It seems peculiar that an activist court should endorse funding private religious school as we wage — and finance — a war on terror inspired by religious intolerance. In time of war, we need to pull together. The war on terror and our budget problems should help citizens see the full price for funding private school vouchers.

Mittlefehldt, 55, of Anoka, is one of eight Pioneer Press Community Columnists for 2002. He is a social studies teacher at Anoka High School. E-mail him at pjwd@msn.com.


TOPICS: Culture/Society
KEYWORDS: ussupremecourt; vouchers

1 posted on 07/11/2002 7:54:40 AM PDT by Valin
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To: Valin
I did read somewhere that Islamic schools are expecting big enrollment boosts if voucher programs take off. Just what we need.
2 posted on 07/11/2002 8:03:02 AM PDT by triplejake
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To: Valin
This is why public schools were designed as non-sectarian institutions — to unite "we the people."

This statement demonstrates the ignorance of the author. The only "public schools" that were available when this country were founded were usually provided by the local church in the community.

3 posted on 07/11/2002 8:19:21 AM PDT by VRWCmember
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To: VRWCmember
I think the writer is talking about the modern public school system.
IE John Dewey etc.
4 posted on 07/11/2002 8:26:04 AM PDT by Valin
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To: Valin
Thanks for the gag alert! But, I think it should have been a double-fisted gag alert.

Public schools teach the content and rules needed for success in America's culture of religiously diverse communities

And this is supposed to be a defense? This is exactly what is wrong with the public schools! They are supposed to teach readin', writin', and 'rithmetic, period! They were not/should not be the institutions that define what success is. Since the public schools DON'T do the basics noted above, people don't want their kids going there. They do want their children receiving a quality education. But, the public schools are not focused on a quality education, they are focused on a PC-based, watered-down, ultra-leftist indoctrination.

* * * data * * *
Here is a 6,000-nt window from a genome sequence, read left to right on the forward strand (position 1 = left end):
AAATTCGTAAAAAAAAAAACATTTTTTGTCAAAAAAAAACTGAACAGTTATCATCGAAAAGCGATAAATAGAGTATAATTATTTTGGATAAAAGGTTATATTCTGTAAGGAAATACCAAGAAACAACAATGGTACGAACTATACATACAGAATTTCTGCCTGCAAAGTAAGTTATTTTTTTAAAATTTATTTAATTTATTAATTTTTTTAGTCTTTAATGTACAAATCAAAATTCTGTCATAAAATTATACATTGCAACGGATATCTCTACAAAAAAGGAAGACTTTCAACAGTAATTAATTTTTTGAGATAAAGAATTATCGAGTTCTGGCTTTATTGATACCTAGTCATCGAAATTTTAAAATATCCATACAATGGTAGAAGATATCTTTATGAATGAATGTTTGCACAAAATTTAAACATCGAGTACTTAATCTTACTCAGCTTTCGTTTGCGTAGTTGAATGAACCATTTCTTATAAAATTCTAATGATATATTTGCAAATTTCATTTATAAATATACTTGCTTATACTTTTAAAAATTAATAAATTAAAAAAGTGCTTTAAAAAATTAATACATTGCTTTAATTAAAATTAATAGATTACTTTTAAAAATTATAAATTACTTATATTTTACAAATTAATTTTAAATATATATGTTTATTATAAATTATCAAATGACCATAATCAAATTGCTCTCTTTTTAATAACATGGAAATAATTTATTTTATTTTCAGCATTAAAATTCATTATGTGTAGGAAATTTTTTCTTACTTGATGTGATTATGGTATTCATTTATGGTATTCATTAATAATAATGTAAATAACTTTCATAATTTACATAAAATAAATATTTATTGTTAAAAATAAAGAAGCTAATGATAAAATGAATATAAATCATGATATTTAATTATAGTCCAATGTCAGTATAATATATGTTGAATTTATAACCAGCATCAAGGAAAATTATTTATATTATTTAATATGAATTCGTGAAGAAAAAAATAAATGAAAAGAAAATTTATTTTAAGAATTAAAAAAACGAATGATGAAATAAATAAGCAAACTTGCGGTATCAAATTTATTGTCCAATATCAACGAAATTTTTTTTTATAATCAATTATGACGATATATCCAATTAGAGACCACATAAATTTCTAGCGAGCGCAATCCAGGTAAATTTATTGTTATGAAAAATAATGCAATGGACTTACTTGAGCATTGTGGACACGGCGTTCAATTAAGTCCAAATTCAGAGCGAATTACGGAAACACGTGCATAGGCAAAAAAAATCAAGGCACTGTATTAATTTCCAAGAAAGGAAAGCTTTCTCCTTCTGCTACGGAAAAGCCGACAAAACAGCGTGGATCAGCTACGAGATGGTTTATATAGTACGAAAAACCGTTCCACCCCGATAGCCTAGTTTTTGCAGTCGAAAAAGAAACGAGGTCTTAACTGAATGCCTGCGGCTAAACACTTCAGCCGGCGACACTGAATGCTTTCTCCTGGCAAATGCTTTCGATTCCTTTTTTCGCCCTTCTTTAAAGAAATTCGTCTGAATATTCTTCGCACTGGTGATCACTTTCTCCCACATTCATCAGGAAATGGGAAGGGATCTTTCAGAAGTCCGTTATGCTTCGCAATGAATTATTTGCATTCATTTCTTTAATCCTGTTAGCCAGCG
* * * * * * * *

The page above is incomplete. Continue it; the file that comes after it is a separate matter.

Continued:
The separation of church and state is a cornerstone of our democratic republic.

NO, JACKA$$, freedom is the cornerstone of our republic. And, I would assume that this puke supports a woman's right to choose to have or not have a child, what's the difference when the SAME MOTHER wants to choose the school that a child goes to? Shows how corrupt this argument is --morally, as well as intellectually.

He is a social studies teacher at Anoka High School

I guess he wasn't smart enough to take a calculus or Diffy-Q course? Or, even a logic course for that matter.

This is the real problem with these leftist and moral relativists...they have equate my son's teacher with Osama Bin Laden's goons. My son goes to a private school. It also has a religious influence. I can assure this MORON that my son is not being taught to "hate the infidel". Besides, my son's teacher is black so there goes his "White Christian School for Justice" comment, as well. In addition, the reason why I send my son to this school is not because they teach him to hate, it is because they ACTUALLY TEACH HIM!

5 posted on 07/11/2002 8:29:59 AM PDT by mattdono
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To: Valin
BILL MITTLEFEHLDT is a social studies teacher at Anoka High School E-mail him at pjwd@msn.com. Where does one begin?

...this new civil right — the right to a religious education...

Maybe this government school indoctrinator should learn some actual history instead of the "social studies" he himself was indoctrinated with. Of course the reason he calls a religious education a "new civil right" is that he thinks that rights come from the government.

The article is nothing but intolerant, incoherent, mean-spirited bigotry.

Cordially,

6 posted on 07/11/2002 8:31:42 AM PDT by Diamond
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To: Diamond